My freshman year of college I coped with my pain by sleeping…ALL THE TIME. In 2015 I spent a week in a mental hospital after a suicide attempt. A month later, I spent 4 weeks in a different hospital as they shocked my brain 13 times (ECT). Not only did this method (often very helpful for treatment-resistant mental illness) not help, but I lost a lot of my memory, especially of my college years. Memory loss isn’t fun but I’m grateful bits and pieces have come back. After this, a doctor finally diagnosed me with BPD. Later that year I tried to kill myself again but after it failed, I didn’t tell anybody and moved on. For a bit, I got by knowing that I was graduating soon (this summer…woo!) and that this would be the perfect chapter to close (proving to myself and others that I could do it) before killing myself. In January (this year), waiting for graduation seemed less and less important and on January 31st I was admitted to another mental hospital. I stayed there for 9 days where I was put on one-on-one watch practically the entire stay (AKA someone had to be within arm’s reach of me at all times) after they found I had snuck a knife and was using it to scratch. They then transferred me to a different hospital where I stayed until February 23rd. I couldn’t contract to keep myself safe so I was put on the acute unit. What an experience. After getting out, I received Ketamine treatments (this pic is before they started it!) which the doctors told me probably wouldn’t work but that it might keep me from killing myself at least for a little bit. Not only did these treatments do nothing for me, I also had a terrible reaction. Normally recipients sleep and relax but I screamed and I cried and I laughed SO LOUD. They had to move me to my own room. I was awake the whole time and quite honestly, it was like living a comedy, drama, and horror movie all in one. As they would flush it out of my system, they had to call extra staff to come and hold my arms and legs down, the second time they had to tie me to the bed because I wouldn’t stop trying to get away.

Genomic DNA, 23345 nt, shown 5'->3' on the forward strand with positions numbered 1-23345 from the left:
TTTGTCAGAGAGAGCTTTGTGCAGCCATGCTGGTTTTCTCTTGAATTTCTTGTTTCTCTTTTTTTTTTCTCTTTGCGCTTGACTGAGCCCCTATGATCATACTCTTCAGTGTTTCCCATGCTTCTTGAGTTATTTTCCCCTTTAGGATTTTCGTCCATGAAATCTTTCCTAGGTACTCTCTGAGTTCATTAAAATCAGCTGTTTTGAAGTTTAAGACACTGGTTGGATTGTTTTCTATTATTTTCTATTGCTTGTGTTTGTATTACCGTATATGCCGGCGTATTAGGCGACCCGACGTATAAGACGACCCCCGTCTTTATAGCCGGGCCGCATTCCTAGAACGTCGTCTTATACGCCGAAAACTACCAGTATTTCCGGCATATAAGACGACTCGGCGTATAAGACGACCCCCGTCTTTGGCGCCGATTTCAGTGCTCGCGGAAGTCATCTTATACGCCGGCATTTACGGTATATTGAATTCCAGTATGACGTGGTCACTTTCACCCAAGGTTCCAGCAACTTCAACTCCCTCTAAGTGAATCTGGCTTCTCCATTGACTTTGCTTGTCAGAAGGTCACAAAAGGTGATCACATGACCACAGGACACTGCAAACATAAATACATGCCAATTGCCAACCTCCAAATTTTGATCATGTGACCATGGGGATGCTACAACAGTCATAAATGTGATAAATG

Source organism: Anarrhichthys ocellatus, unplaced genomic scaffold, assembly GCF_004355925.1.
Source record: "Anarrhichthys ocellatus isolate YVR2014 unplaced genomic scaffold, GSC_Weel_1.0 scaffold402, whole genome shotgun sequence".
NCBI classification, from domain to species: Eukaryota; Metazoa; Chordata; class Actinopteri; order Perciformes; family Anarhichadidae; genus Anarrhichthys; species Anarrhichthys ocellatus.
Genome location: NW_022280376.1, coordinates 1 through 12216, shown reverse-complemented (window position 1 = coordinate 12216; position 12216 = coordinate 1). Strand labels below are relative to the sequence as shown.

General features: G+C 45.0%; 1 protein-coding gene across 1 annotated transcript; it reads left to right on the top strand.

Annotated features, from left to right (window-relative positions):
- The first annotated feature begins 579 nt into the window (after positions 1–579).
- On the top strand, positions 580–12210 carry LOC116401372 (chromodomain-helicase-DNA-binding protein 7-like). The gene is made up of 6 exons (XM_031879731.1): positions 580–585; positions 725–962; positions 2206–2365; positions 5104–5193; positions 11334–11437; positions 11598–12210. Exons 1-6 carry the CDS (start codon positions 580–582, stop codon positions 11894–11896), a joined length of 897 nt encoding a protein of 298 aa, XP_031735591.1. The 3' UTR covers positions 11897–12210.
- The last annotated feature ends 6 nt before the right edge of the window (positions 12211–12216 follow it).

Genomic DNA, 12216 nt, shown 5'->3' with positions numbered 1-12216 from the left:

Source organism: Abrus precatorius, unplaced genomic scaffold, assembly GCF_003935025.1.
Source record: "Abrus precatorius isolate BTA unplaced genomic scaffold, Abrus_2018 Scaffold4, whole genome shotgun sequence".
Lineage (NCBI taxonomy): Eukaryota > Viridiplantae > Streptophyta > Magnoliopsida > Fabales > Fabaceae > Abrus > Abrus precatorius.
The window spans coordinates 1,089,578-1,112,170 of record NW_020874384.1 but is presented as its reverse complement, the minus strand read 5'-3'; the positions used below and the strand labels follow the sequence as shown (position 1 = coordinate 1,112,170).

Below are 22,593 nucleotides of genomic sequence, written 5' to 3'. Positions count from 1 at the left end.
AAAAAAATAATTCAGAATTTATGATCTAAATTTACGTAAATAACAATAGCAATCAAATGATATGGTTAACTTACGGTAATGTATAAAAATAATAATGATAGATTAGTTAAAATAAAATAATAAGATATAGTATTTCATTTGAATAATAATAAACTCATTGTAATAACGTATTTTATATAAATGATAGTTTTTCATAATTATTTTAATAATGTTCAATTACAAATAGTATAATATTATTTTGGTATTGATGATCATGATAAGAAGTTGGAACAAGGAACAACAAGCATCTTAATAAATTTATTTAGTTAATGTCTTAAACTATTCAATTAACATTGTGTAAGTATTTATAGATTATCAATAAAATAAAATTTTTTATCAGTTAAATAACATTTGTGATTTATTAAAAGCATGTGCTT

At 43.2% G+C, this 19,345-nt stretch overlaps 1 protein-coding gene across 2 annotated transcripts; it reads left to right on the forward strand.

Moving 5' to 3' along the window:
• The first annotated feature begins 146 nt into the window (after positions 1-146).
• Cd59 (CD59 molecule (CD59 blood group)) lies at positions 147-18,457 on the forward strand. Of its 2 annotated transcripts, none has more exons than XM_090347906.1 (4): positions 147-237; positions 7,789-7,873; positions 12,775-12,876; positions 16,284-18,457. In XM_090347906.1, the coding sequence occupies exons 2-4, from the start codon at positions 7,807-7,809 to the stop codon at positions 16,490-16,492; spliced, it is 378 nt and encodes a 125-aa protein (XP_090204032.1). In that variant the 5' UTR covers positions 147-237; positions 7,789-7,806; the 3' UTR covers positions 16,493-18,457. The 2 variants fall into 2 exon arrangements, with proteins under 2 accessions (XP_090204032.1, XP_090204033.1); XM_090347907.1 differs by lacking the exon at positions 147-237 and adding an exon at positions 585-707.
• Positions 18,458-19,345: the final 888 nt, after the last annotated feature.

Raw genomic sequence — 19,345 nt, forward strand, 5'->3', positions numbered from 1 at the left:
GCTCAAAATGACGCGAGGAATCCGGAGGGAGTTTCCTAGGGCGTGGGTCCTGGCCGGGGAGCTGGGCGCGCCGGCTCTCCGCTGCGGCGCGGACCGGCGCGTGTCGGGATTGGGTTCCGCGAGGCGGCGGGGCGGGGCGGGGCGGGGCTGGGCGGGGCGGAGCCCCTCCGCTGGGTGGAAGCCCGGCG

There have been so many other times I should have ended up in the hospital; although I open up and share a lot of things with close friends and family, there are some things only I know. I self-harm fairly regularly, mostly on my stomach and upper legs where I know very few people will see. I see no problem with it. I dissociate; I don’t think I’m Kendra Dawson, I don’t think my body is mine, I feel like an empty space traveling through a world where real people are, but I’m not one of them. It’s hard to explain dissociation but it’s not super fun or anything. There’s a kind of therapy called DBT that is supposedly very helpful and I’ve done bits and pieces here and there and am currently working through it but the other week the thought came very strongly to me that therapy and my support system may help, but ultimately it is up to me (with help from Christ and Heavenly Father) to stay alive. It’s a frightening thing to realize that you’re the one who has to keep yourself alive but you’re also the only one who wants you dead. Sometimes I pray, begging and pleading for my life to be taken. I think about and picture suicide every day but obviously, none of my attempts have worked and for some reason, I’m supposed to be here. So I live, every single day making the decision not to go through with the thoughts that constantly haunt me. Imagine being allergic to peanut butter (maybe you don’t have to imagine and you are in which case I’m super sorry) but being forced to eat it 24/7…it’s a little like that. I live in a lot of fear and most of that fear is fear of myself and not knowing what directions my mood swings will take. I don’t just wish I didn’t exist or wish I didn’t wake up each day, I want to kill myself. I do. And it’s okay that I feel that way because I’m doing all that I can- I go to class, I take care of myself physically, I do the spiritual/religious things that are important to me, I go to two different therapies every week, I take my meds. And it’s frustrating that no matter what I do, nothing changes but that’s the way the cookie crumbles (sorry if you want cookies now, my bad). My mind is constantly foggy and I feel like I’m losing control of it…I don’t think it’s my own brain and I feel like I can’t think. I am always one move away from ceasing to exist. I cannot fathom liking myself because I never have. I cannot fathom not wanting to die because that’s all I remember. I cannot fathom a life not feeling how I do because it’s gone on for so long.”